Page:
As our children grow from boys to men I know our relationship will change and grow as we do, but I always want the closeness my husband and I share with our boys to remain the same.  I've often thought about what we'll do in the highschool years, if we'll put them in a traditional school (whether public or private) so they can benefit from the music and/or sports programs, mainly;  or if we'll keep them home their entire schooling career.  While that remains to be seen, one thing I know for sure is that I will always remember that conversation and take her testimony into consideration when the time comes...

Sunday, October 23, 2011

Good, Better, Best...

I loved the following post from the Homeschool Classroom website.  If I didn't know better, I would think she was looking in my windows observing our life here in Fulton-land...  I recently have been thinking over the concept of 'Good, Better, Best'... like what's Good Enough for our family, what's the Better part and what's the Best that I can give in the areas of being the wife God intends me to be, schooling and parenting our boys, creating relationships with them, and homemaking.  Anyhow, I hope you enjoy this article as much as I did... lots of food for thought...

Grace and Peace


Wednesday, October 19, 2011

These are the days...

... to remember...  I know the weather is really yucky, with the wind howling, rain pelting the house, cold... but it was a wonderful day!  We stayed home all day (sometimes it's refreshing when the kidlets are not feeling well) and took a leisurely stroll through our to-do list from breakfast and family devotions with warmed spiced cider, to schoolwork and resting/reading time (for the ill child), to housework and chores, watching a movie together, reading together, dinner, showers, one-on-one playtime, together playtime, prayers and bed...  It's days like today when the weather is so very unpleasant that I am reminded of just how very blessed our family is.  I'm so thankful for God's amazing provision, for who am I to deserve all that He's given me?  I'm such a 'pit-dwelling sinner' (as Beth Moore would say), how is it that He cares so for me?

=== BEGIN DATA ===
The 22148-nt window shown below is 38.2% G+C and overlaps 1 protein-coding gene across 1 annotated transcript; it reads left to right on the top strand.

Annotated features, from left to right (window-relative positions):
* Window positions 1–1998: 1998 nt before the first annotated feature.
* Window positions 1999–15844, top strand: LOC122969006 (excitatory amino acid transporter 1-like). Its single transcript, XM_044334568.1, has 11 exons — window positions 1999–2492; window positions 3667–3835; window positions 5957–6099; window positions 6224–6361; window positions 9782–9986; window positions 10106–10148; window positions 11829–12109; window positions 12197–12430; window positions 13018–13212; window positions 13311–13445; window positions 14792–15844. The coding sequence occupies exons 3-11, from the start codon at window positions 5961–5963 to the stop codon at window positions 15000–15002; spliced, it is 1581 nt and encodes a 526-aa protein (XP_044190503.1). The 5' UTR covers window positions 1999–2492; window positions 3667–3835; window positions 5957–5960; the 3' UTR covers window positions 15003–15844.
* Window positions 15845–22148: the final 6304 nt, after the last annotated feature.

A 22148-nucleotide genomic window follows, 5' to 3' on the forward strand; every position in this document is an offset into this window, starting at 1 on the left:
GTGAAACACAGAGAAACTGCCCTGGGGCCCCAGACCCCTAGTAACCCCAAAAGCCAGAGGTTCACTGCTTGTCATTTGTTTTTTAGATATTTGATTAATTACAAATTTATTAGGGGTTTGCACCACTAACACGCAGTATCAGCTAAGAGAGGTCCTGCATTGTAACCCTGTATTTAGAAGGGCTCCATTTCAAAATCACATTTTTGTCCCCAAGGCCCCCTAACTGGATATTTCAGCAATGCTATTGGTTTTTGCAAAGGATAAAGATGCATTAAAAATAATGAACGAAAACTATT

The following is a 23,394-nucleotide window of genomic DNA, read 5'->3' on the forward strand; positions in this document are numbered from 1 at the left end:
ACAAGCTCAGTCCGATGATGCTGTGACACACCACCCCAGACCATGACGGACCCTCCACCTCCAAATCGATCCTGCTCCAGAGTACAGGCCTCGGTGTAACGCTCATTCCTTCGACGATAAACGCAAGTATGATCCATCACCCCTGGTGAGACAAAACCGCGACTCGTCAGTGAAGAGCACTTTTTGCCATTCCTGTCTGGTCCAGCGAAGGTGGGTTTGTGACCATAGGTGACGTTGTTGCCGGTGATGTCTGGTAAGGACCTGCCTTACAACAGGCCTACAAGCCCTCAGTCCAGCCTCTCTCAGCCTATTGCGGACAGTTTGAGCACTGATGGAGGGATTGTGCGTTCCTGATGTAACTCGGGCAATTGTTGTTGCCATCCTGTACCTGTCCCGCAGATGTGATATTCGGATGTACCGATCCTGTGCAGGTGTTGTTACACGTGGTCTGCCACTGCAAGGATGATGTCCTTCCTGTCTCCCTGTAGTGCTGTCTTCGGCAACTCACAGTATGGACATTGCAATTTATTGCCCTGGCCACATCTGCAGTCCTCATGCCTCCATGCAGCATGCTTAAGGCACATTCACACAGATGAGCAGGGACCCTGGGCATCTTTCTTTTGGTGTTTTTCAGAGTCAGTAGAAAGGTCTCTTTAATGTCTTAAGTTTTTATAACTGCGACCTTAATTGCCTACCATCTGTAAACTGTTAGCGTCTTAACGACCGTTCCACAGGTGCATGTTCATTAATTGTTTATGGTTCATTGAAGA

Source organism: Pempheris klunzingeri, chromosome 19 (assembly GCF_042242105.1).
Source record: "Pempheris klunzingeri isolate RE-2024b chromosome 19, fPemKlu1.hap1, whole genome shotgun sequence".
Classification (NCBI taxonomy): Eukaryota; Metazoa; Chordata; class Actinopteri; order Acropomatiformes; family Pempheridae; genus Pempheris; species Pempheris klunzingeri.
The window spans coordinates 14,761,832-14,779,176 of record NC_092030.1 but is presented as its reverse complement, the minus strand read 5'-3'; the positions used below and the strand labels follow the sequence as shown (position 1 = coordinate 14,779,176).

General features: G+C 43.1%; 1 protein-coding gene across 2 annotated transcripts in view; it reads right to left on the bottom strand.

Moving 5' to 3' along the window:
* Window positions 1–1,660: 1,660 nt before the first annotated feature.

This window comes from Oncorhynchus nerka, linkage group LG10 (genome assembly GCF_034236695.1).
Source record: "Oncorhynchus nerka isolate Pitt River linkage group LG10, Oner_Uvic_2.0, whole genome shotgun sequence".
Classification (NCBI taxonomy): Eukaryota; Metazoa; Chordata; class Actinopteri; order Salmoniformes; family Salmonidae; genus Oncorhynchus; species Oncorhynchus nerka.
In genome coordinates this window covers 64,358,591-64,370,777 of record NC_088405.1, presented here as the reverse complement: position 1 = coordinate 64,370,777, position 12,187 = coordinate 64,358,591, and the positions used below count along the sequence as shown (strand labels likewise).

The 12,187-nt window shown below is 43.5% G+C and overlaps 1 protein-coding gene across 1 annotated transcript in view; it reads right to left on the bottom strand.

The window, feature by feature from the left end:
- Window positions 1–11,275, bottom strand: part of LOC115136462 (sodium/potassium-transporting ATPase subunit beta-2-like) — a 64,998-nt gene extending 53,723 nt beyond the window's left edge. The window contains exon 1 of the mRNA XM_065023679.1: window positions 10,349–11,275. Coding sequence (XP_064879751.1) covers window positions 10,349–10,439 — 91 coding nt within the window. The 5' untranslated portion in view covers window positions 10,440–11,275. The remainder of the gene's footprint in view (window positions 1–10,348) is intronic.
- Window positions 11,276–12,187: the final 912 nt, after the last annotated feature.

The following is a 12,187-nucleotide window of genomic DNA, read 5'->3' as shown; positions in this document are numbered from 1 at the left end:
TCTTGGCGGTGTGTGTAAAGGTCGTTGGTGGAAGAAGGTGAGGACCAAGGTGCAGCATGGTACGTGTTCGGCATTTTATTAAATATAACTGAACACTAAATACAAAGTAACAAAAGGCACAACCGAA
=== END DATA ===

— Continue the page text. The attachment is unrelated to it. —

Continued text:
Humbly and Graciously Yours,


Sunday, October 2, 2011

Thunder Dog

I remember it so vividly, just as if it were yesterday... I was sitting on our couch looking at our precious eight and a half month old son playing on the area rug in our livingroom wondering what we were going to do that day.  Then I did something I NEVER ever did before... I turned on the television to the NBC morning show with Matt Lauer and Katie Couric.  The camera shot was looking out their studio window at the twin towers in the background when a plane crashed into the North Tower.  The commentary of the anchors was shock and disbelief...actually I thought it was a commercial for another lame end-of-the-world type of movie.  What was next rocked me to my core when a short time later the second plane struck the South Tower.  It has been ten years since our country experienced the most horrific terrorist attack in its history.  Thousands of people died, many heroes risked and gave their lives for the saving of many more.